Trying to understand how games work

Monthly Archives: December 2020

If you read about Squaresoft’s videogames from the 1990s, they are often framed as the trendsetters. Final Fantasy is still the lens many assess the entire Japanese role-playing game genre through, but that’s just what happens when it’s the most popular example. That didn’t stop them with looking to other games for inspiration with Parasite Eve. In this case, survival horror.

I’ve made multiple attempts to play Resident Evil games of that era, and I’ve found them very difficult and stressful to get through. It’s not because of the tank controls, since I’ve enjoyed games that feature those. It’s because of the specific tensions those games created, usually through limiting resources. Fighting every enemy was discouraged because it could have resulted in taking more damage or wasted ammo. Even saving was a limited consumable resource. Limiting an in-game item activates my tendency to hoard them, meaning that it extended the time I took between saves, which resulted in heightened anxiety because if I lost the game I would lose a lot more progress.

Parasite Eve doesn’t have that tension, because it approaches things from an RPG-first perspective. To really highlight that difference, fighting as many enemies as you can is encouraged here, because doing so will actually increase resources. Both genres are about seeing how far your resources can take you, it’s just that a lot of RPGs give more opportunities to farm for them.

What Parasite Eve does retain from horror games is tone, atmosphere and the level of violence they have. It’s not a scary game, but there’s a lot of body horror present. An organism known as Eve has managed to gain control over the mitochondria found in human cells, causing people to spontaneously combust or melt, and turning animals into grotesque mutations (which mostly act as the game’s stock of enemies to fight). NYPD officer Aya Brea, the playable protagonist, is immune to all of that. 

This means she can go into places where others can’t, so most locations she visits appear mostly empty until a random battle starts, and you can’t talk to the monsters. Tight spaces and close up camera angles serve to heighten the sense of loneliness this all brings. Setting the game in New York during Christmas also contributes to this, as it’s typically a time when people get together. Seeing the game’s imitations of real places with small amounts of festive decorations and zero people around conveys a real sense of isolation. Sometimes the transitions between camera angles doesn’t quite match up with the direction of travel, meaning that at times Aya will possibly turn back and go back to the previous screen by accident. While it is a minor practical nuisance when moving around, these small stops manage to suggest a little anxiety about pushing forward.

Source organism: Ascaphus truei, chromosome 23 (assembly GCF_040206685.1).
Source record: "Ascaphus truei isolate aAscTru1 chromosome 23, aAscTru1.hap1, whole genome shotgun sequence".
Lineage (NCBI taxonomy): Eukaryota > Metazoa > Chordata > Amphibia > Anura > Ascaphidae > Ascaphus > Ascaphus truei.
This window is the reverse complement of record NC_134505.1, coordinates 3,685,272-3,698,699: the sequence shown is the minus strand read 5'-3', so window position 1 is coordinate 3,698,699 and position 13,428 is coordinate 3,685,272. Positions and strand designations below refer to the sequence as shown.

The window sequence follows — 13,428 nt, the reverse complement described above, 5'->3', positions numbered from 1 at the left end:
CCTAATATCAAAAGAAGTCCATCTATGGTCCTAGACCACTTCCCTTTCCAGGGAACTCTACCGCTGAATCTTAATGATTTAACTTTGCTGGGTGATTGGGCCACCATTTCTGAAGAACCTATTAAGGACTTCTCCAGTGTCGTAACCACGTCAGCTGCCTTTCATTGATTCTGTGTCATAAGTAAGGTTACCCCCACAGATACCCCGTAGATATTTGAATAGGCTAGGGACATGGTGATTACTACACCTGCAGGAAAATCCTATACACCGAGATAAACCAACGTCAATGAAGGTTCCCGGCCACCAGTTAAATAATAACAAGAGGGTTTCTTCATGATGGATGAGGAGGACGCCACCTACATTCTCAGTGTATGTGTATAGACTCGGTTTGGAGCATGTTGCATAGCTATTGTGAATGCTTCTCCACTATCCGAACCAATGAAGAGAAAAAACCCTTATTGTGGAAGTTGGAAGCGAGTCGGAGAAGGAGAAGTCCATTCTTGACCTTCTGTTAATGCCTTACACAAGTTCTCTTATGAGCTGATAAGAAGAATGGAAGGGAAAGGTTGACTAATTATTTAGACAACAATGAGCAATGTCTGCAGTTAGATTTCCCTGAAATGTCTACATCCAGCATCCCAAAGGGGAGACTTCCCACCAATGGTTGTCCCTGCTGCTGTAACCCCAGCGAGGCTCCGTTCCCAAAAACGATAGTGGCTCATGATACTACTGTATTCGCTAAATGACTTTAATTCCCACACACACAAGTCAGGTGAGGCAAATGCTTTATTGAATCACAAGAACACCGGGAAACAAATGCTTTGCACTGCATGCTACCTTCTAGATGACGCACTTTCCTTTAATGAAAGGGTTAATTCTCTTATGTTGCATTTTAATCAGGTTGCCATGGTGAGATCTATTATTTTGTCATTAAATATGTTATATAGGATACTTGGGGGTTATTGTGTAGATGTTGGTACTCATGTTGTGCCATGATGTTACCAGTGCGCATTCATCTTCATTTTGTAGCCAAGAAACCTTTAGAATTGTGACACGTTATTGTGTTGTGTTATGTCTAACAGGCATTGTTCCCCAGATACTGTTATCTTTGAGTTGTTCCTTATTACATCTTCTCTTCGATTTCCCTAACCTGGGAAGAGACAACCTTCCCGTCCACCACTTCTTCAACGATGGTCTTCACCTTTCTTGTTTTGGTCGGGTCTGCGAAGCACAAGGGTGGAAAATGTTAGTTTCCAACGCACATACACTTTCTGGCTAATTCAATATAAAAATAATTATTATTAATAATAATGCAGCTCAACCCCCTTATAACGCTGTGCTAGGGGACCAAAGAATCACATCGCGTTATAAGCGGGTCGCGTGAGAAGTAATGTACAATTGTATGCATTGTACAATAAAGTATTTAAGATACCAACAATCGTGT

The one thing that the makers of this game seemed to also have some fear over is guns. Seemingly because she’s part of the NYPD, Aya comes across many firearms she can use to face off against all enemies. While guns are used to solve many of the problems found in the game, there are characters there to specifically lament the increasing militarization of the police force. But that’s all it really amounts to, a few characters that are sad about it. It would have resulted in an entirely different sort of game if it fully decided to commit to that as an overall theme, but that may have been interesting.

Ultimately Parasite Eve is a game that’s made to be fun to play. It’s a stripped down RPG without any towns, shops or places to rest up. There are some interesting quirks to its real-time turn based combat. Aya can freely move around the combat arenas to dodge enemy attacks, and once her turn meter has filled up the player can choose to take the turn at any point. This is because committing to an attack can leave Aya vulnerable to be hurt by the enemy, so it’s best to learn the enemy patterns and find the right opportunity to strike without taking too much damage. That’s something that could have brought more tension but she can take quite a lot of hits, which isn’t what people usually mean when they say playing horror games of this era feels like controlling a tank. Aya’s special mitochondria immunity powers seem to give her the standard suite of RPG magic spells like Heal, Haste and Barrier. I also really love the music in the game, but it often goes for dance house more than haunted house.

There’s nothing quite as bizarre as playing a game like this, where a city is made empty because of a deadly biological threat, during a real pandemic. While the danger is considerably heightened in Parasite Eve (nobody’s bursting into flames from the virus as far as I know but people are still dying), just seeing media where an immediate effort is made to remove citizens from danger can’t stop me thinking about the real world. It makes me wish more effort was taken in the reality.

They made two sequels to this game, and I don’t know much about them except that a small fraction of games media people that I followed were not happy about the most recent one, The 3rd Birthday. I’m eager to find out for myself soon enough.



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